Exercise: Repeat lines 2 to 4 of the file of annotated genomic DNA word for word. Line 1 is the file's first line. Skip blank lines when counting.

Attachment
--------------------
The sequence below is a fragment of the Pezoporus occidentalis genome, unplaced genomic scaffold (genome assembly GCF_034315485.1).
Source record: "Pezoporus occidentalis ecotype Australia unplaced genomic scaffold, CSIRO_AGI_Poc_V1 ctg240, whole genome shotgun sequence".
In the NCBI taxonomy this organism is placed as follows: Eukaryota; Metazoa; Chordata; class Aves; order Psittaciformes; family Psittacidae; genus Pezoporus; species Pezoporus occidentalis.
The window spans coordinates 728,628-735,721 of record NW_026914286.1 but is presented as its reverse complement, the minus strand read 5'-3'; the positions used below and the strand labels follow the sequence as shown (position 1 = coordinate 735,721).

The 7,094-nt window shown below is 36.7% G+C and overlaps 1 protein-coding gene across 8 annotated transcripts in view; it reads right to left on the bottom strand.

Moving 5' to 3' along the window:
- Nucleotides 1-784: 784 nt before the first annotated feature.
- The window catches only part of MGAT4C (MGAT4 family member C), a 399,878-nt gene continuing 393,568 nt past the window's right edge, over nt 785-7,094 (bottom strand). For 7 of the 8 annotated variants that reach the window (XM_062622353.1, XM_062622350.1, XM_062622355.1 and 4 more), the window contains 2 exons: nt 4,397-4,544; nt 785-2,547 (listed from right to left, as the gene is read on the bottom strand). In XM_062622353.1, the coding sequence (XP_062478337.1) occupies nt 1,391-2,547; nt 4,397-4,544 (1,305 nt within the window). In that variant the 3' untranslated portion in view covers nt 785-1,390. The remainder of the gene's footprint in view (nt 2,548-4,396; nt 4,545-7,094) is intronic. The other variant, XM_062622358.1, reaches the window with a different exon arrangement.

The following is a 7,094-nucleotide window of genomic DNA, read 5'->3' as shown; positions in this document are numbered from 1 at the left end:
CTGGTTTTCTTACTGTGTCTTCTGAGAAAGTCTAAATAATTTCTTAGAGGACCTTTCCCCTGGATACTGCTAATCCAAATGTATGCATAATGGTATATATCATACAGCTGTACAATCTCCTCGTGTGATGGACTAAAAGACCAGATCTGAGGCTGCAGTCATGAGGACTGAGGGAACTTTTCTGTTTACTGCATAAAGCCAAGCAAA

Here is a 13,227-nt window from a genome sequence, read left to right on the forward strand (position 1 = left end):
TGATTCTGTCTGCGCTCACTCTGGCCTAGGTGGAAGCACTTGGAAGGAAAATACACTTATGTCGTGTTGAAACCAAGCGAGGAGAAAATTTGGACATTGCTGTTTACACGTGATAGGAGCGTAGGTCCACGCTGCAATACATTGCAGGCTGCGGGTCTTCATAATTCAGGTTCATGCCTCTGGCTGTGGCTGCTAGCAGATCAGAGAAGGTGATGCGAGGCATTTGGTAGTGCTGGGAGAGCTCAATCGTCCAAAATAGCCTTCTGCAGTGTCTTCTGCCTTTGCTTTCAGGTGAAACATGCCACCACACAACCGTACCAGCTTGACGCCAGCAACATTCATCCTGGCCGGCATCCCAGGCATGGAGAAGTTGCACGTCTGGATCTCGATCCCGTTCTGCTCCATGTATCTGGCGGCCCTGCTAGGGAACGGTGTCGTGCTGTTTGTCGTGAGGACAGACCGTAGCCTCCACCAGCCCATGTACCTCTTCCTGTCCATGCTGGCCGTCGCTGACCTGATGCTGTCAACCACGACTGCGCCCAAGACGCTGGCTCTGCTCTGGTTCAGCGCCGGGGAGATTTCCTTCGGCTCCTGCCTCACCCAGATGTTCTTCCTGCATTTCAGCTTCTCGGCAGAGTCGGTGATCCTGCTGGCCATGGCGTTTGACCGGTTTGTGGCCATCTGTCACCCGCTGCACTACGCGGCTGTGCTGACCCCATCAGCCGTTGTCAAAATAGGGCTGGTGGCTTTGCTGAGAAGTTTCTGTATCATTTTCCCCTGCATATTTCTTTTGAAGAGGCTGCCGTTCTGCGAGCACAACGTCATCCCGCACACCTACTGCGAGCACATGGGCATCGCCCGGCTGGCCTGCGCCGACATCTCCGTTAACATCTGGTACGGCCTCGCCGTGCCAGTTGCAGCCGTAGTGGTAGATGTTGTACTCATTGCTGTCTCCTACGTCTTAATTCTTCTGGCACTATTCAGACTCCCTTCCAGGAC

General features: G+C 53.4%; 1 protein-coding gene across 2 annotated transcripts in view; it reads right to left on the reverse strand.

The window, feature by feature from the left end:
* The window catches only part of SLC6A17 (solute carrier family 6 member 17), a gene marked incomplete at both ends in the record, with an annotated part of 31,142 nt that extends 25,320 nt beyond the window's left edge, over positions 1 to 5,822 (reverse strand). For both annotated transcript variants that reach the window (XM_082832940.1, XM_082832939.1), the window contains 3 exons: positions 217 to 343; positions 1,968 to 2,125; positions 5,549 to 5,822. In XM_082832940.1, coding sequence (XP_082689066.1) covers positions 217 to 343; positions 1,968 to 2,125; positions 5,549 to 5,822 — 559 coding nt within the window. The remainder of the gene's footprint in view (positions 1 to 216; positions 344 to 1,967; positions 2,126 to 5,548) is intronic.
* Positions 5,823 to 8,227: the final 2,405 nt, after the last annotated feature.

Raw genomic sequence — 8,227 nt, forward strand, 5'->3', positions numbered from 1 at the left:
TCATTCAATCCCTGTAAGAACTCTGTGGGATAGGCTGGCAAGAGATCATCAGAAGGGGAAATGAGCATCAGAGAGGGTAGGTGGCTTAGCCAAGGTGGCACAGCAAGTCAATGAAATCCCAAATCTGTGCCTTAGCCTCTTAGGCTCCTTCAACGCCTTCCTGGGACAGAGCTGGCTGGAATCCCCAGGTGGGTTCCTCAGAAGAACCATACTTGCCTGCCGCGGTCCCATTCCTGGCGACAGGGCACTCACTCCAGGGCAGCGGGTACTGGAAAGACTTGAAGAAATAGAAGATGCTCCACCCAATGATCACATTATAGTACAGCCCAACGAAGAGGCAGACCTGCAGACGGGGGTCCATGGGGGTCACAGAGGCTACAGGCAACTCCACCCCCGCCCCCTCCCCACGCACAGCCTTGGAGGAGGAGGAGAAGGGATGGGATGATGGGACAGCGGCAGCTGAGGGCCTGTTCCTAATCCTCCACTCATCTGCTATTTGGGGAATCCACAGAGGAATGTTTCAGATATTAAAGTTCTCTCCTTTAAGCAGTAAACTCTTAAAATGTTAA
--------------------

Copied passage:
Source record: "Pezoporus occidentalis ecotype Australia unplaced genomic scaffold, CSIRO_AGI_Poc_V1 ctg240, whole genome shotgun sequence".
In the NCBI taxonomy this organism is placed as follows: Eukaryota; Metazoa; Chordata; class Aves; order Psittaciformes; family Psittacidae; genus Pezoporus; species Pezoporus occidentalis.
The window spans coordinates 728,628-735,721 of record NW_026914286.1 but is presented as its reverse complement, the minus strand read 5'-3'; the positions used below and the strand labels follow the sequence as shown (position 1 = coordinate 735,721).